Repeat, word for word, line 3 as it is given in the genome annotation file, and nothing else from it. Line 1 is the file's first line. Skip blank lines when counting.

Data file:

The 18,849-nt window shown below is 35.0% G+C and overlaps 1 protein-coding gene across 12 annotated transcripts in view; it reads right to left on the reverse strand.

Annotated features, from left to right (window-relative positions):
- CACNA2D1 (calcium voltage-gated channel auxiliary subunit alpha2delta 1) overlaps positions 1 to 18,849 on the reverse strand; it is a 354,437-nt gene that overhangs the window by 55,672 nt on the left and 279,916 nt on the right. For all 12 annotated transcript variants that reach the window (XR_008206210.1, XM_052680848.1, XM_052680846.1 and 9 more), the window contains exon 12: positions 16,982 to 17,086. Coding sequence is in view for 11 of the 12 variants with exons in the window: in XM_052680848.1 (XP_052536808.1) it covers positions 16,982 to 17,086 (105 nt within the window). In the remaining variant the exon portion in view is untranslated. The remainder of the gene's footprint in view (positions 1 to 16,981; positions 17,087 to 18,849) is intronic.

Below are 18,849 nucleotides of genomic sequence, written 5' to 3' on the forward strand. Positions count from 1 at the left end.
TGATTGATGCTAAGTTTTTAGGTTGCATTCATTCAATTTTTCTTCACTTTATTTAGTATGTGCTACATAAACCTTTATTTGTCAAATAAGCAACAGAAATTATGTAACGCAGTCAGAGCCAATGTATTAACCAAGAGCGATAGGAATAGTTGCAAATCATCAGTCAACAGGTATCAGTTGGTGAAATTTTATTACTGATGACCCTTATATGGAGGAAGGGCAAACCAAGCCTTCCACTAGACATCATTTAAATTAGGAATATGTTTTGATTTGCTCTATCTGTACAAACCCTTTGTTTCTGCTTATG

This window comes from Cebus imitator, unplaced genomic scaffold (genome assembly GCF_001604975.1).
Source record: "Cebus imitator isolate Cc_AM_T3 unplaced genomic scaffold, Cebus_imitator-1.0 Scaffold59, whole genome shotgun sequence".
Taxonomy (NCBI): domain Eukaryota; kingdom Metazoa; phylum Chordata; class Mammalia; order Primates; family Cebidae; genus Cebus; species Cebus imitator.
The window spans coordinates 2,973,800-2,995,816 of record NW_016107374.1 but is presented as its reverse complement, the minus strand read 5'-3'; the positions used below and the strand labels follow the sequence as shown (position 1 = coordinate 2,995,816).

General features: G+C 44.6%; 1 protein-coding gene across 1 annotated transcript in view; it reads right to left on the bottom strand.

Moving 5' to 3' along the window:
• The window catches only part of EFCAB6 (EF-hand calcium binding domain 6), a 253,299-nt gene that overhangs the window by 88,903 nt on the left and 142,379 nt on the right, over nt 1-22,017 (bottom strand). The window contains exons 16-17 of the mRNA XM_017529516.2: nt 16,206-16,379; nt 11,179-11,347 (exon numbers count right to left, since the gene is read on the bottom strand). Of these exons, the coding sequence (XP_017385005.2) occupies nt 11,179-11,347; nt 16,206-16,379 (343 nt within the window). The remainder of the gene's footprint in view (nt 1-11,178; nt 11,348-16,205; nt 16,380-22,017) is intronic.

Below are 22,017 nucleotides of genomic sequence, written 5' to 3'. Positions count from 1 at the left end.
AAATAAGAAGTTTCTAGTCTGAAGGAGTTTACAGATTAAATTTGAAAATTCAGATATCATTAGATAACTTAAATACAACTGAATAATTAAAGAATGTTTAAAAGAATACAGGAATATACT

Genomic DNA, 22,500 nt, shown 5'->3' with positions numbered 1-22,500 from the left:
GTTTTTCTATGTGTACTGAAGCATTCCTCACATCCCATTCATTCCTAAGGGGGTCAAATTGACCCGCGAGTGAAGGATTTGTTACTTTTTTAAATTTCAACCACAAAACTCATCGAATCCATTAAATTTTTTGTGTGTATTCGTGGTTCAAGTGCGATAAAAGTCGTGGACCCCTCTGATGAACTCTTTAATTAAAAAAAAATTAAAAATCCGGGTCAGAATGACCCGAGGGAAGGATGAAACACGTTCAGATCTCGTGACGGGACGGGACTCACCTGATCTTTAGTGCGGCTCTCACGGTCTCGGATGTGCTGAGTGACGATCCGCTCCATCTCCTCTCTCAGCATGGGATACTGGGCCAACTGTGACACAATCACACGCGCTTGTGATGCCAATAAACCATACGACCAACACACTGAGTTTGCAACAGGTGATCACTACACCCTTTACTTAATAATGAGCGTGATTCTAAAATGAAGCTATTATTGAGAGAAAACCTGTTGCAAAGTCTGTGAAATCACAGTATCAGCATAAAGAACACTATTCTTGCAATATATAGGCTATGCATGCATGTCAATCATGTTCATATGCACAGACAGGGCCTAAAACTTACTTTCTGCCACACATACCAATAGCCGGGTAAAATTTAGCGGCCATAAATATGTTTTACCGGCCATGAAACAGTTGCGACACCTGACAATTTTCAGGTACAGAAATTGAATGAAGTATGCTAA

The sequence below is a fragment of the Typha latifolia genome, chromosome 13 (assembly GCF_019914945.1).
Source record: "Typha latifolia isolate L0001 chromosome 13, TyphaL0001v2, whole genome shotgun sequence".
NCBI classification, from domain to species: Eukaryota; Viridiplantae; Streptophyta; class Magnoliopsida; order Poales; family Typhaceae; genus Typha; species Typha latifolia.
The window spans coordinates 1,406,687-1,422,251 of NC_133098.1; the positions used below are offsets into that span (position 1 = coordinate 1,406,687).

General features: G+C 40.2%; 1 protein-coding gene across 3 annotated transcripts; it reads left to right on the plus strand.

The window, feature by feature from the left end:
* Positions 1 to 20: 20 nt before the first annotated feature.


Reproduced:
- CACNA2D1 (calcium voltage-gated channel auxiliary subunit alpha2delta 1) overlaps positions 1 to 18,849 on the reverse strand; it is a 354,437-nt gene that overhangs the window by 55,672 nt on the left and 279,916 nt on the right. For all 12 annotated transcript variants that reach the window (XR_008206210.1, XM_052680848.1, XM_052680846.1 and 9 more), the window contains exon 12: positions 16,982 to 17,086. Coding sequence is in view for 11 of the 12 variants with exons in the window: in XM_052680848.1 (XP_052536808.1) it covers positions 16,982 to 17,086 (105 nt within the window). In the remaining variant the exon portion in view is untranslated. The remainder of the gene's footprint in view (positions 1 to 16,981; positions 17,087 to 18,849) is intronic.